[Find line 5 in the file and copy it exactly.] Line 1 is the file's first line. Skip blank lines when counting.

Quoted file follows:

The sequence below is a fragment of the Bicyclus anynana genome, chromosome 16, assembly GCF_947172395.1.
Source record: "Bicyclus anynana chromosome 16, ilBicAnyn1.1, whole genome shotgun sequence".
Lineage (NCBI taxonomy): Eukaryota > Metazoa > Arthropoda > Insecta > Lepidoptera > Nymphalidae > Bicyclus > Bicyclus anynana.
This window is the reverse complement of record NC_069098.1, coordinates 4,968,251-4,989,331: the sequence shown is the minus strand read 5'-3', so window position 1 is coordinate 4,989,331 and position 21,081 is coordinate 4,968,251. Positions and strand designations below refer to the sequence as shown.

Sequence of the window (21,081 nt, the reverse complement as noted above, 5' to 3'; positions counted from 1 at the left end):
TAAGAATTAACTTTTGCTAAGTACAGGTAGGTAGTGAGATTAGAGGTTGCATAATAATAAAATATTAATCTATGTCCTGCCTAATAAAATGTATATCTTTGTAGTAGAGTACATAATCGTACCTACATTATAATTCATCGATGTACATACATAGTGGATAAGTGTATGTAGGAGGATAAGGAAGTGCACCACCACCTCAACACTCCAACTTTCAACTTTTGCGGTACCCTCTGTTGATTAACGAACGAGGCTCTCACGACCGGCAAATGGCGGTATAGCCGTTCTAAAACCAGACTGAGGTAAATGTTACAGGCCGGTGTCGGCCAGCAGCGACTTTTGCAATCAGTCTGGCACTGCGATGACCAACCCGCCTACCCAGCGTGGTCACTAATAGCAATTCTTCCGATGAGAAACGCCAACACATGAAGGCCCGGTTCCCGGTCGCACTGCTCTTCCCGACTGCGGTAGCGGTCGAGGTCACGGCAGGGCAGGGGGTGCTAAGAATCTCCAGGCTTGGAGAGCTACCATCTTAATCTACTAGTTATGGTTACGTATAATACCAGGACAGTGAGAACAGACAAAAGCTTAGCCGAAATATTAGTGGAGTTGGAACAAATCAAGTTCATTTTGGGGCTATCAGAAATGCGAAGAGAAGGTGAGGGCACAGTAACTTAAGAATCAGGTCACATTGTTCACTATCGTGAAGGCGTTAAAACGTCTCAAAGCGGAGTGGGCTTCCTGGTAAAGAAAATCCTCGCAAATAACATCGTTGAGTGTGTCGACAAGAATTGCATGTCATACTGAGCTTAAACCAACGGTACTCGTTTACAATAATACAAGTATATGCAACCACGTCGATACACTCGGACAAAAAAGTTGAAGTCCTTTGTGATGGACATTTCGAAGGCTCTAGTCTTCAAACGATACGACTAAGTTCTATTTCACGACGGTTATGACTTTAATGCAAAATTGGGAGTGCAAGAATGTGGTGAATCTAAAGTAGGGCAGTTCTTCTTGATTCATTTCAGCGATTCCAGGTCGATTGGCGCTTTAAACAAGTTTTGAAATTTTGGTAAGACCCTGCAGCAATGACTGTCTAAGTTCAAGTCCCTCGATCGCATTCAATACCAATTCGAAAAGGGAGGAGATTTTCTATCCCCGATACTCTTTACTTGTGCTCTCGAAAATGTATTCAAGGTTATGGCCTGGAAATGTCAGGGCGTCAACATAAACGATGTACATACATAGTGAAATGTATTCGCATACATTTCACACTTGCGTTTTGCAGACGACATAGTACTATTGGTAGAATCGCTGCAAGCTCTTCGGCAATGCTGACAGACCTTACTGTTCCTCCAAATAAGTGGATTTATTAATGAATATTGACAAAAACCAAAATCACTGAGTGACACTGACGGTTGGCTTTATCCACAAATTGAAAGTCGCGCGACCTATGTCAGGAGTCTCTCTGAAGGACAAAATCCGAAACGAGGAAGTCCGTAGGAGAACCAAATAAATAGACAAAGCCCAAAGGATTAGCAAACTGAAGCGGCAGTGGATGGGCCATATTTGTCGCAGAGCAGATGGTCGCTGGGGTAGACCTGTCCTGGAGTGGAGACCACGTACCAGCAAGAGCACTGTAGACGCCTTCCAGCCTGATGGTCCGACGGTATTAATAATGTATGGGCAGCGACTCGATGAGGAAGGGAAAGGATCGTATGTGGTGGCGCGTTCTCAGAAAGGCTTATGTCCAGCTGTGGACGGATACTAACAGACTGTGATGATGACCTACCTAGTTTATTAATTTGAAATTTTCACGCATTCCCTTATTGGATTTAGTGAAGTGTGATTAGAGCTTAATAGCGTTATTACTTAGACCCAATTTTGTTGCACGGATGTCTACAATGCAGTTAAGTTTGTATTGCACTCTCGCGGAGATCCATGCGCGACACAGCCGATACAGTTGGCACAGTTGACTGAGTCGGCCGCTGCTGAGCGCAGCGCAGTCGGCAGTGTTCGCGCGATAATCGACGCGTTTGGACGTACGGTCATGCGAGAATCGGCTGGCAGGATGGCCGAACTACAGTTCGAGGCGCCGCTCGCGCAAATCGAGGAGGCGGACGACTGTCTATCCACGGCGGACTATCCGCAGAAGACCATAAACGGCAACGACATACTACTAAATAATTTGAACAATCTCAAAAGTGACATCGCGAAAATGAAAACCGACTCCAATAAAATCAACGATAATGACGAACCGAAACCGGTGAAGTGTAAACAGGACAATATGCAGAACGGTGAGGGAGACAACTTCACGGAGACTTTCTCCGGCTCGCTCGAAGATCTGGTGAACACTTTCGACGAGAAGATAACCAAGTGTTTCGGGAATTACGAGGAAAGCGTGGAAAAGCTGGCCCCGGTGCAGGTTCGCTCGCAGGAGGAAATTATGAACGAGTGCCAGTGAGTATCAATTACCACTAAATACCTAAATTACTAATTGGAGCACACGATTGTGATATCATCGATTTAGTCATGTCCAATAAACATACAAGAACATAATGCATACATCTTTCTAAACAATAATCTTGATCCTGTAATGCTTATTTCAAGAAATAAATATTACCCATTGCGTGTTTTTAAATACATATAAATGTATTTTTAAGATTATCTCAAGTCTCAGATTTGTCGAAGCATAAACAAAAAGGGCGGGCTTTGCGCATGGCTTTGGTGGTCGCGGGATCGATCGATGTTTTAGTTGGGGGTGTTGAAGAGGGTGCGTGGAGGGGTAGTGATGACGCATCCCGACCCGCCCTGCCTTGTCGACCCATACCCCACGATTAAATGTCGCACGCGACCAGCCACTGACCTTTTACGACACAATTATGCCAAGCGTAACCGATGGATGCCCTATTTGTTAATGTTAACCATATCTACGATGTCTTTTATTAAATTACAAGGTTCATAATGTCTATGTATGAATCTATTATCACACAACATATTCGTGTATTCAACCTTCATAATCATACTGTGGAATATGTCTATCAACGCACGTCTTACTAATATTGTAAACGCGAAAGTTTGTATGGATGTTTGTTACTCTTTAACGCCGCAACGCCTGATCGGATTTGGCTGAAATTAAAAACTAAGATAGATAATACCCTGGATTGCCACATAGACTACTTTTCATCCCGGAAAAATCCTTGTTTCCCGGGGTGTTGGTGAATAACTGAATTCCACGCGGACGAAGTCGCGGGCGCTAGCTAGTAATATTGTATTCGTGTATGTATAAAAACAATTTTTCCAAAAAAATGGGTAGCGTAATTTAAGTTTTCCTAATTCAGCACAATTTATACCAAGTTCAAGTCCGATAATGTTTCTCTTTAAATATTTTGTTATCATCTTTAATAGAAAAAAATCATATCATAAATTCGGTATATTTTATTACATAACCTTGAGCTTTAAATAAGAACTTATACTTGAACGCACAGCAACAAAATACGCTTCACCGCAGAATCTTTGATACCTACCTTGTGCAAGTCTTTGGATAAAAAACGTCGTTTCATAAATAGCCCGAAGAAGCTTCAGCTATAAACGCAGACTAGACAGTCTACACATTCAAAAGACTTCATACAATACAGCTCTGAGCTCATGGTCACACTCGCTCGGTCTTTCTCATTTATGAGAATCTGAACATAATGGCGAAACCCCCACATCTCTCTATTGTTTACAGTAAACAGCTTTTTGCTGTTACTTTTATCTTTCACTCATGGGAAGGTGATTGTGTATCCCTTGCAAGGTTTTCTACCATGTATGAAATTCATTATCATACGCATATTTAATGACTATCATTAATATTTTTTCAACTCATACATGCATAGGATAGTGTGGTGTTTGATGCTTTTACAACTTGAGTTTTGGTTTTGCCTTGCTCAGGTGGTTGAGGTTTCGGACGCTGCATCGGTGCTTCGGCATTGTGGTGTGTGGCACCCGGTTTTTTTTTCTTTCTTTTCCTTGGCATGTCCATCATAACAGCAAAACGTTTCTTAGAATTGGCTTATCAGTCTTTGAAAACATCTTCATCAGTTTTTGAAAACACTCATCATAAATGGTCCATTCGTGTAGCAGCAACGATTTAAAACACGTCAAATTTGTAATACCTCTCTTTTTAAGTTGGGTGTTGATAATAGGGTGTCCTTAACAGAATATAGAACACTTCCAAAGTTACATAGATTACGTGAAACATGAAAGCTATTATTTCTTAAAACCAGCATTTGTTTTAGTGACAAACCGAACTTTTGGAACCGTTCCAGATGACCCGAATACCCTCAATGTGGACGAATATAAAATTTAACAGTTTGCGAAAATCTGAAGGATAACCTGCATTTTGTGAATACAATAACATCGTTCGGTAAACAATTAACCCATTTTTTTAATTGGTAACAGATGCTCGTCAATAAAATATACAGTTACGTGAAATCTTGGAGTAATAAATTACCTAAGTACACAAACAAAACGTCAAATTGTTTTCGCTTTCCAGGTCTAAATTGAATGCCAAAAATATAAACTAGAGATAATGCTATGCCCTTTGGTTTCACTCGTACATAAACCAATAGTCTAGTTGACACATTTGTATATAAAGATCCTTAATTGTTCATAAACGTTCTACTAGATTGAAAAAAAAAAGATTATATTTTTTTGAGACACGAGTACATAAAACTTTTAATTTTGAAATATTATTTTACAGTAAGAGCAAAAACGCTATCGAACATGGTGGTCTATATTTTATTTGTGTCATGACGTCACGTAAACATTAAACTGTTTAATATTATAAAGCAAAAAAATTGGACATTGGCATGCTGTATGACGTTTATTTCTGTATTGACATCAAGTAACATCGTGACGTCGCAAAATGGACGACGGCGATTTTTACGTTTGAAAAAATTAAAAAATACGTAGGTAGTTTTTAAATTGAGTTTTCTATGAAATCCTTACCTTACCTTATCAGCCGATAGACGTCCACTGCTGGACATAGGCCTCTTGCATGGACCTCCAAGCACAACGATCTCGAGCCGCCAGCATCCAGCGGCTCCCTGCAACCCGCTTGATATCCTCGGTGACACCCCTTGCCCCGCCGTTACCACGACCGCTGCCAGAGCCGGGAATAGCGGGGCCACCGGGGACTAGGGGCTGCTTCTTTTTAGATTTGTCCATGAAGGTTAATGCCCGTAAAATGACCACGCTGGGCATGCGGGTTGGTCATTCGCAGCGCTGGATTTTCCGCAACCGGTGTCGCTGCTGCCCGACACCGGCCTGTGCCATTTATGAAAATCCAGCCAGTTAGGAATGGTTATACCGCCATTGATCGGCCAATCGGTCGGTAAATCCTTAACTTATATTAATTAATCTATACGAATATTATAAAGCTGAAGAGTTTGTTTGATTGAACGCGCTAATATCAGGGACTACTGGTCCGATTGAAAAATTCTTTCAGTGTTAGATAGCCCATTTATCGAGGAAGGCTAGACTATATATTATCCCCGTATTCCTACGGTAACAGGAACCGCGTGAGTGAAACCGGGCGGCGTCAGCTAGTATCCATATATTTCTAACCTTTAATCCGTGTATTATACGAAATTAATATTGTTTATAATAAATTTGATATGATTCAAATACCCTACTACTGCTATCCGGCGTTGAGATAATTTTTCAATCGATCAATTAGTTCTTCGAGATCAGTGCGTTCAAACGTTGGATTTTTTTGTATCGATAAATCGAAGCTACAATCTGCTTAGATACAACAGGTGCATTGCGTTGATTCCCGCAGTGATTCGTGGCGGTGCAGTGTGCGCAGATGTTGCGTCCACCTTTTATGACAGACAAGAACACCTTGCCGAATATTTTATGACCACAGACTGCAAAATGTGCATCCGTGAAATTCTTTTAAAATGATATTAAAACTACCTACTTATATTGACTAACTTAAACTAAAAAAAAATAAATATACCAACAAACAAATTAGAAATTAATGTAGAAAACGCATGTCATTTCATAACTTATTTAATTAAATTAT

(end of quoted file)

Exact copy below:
Sequence of the window (21,081 nt, the reverse complement as noted above, 5' to 3'; positions counted from 1 at the left end):